It’s been a rocky road for the Big 3 automakers as they’ve struggled for survival and relevance in a down economy. In the biggest auto industry shakeup in 30 years, existing companies have been re-organized, torn apart, or sold off, resulting a complete reshaping of the auto industry landscape. Whether through government handouts or good old American ingenuity and entrepreneurship, GM, Ford, and Chrysler are revitalized and ready to deliver the exciting and environmentally friendly automobiles that consumers crave. But unlike the 70s, when American automotive manufacturers faced a threat from the Far East, today that threat comes not only from that part of the world but from newer more nimble competitors such as Tesla, right here in their own backyard. Our infographic breaks it down.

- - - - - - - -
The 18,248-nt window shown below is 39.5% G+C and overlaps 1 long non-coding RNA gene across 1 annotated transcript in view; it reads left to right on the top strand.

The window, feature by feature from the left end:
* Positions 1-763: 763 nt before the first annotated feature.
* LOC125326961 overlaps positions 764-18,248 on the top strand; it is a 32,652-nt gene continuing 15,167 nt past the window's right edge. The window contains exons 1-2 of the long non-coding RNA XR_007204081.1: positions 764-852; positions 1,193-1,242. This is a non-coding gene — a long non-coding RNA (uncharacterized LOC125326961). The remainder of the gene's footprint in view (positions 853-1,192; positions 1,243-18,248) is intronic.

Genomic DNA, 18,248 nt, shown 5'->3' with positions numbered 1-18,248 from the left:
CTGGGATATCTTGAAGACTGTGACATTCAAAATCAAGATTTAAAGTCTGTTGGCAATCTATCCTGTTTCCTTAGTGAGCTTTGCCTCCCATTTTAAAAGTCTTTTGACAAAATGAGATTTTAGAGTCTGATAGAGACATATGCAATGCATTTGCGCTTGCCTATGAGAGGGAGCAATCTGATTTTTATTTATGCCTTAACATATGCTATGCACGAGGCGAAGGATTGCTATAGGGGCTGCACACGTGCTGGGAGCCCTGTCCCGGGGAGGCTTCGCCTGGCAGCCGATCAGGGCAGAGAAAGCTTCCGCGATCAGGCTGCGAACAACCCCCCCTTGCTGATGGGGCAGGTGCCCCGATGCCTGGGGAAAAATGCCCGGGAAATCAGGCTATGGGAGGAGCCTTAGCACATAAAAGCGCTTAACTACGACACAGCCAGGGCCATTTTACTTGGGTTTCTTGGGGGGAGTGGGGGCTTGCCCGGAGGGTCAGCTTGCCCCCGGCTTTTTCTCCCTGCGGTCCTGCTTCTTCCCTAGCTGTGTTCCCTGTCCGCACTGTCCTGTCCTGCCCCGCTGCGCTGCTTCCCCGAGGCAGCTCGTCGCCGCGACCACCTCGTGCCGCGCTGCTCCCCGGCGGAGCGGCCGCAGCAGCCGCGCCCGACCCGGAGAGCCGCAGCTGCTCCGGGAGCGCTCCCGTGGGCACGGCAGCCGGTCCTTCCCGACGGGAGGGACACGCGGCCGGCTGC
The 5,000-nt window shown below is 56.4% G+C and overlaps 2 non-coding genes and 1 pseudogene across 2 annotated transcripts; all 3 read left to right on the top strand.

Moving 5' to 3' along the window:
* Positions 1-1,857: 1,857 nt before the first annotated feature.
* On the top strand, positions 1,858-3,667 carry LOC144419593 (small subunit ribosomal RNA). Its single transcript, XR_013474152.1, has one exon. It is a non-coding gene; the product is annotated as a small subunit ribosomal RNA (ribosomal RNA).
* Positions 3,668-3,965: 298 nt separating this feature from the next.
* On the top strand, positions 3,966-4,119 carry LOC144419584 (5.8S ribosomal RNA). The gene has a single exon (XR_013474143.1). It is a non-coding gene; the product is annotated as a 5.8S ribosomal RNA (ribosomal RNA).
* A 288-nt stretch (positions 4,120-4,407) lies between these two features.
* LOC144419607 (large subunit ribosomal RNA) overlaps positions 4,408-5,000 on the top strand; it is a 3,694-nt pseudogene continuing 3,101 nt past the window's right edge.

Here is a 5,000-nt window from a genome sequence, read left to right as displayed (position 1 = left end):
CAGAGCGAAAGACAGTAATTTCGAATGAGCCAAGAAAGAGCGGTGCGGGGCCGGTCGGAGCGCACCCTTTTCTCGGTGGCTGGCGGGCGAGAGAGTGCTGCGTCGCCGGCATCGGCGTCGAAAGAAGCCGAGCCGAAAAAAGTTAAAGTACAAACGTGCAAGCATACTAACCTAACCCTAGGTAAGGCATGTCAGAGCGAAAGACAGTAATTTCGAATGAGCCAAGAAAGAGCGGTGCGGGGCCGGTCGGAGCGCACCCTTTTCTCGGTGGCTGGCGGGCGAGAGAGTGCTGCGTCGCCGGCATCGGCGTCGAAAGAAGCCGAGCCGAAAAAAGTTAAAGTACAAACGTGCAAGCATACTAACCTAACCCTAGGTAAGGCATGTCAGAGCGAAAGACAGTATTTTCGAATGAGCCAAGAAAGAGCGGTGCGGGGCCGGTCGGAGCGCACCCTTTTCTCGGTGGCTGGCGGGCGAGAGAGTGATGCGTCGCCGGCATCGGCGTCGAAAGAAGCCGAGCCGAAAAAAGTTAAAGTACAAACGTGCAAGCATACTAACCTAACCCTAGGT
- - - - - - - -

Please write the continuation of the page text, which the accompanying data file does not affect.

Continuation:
Since federal limitations on domestic oil production in the 1980s, there has been a steady decline in US production. By 1994, the US was importing more than its total domestic production. Restrictions on supply help to drive up prices and unnecessarily contribute to US reliance on foreign oil.
As much as 66 percent of all US crude oil is imported from other countries, and the amount of oil imported from OPEC nations is roughly equal to the amount of oil produced domestically. Petroleum, natural gas and coal are the primary sources of energy consumed in the United States because they are the most energy rich resources available. So far, renewables have only been capable of providing a small portion of total energy consumption, and their contribution to energy consumption has remained limited over the last two decades. However, with increasing government and private focus on green energy sources, renewables are likely to go from strength to strength in the near future.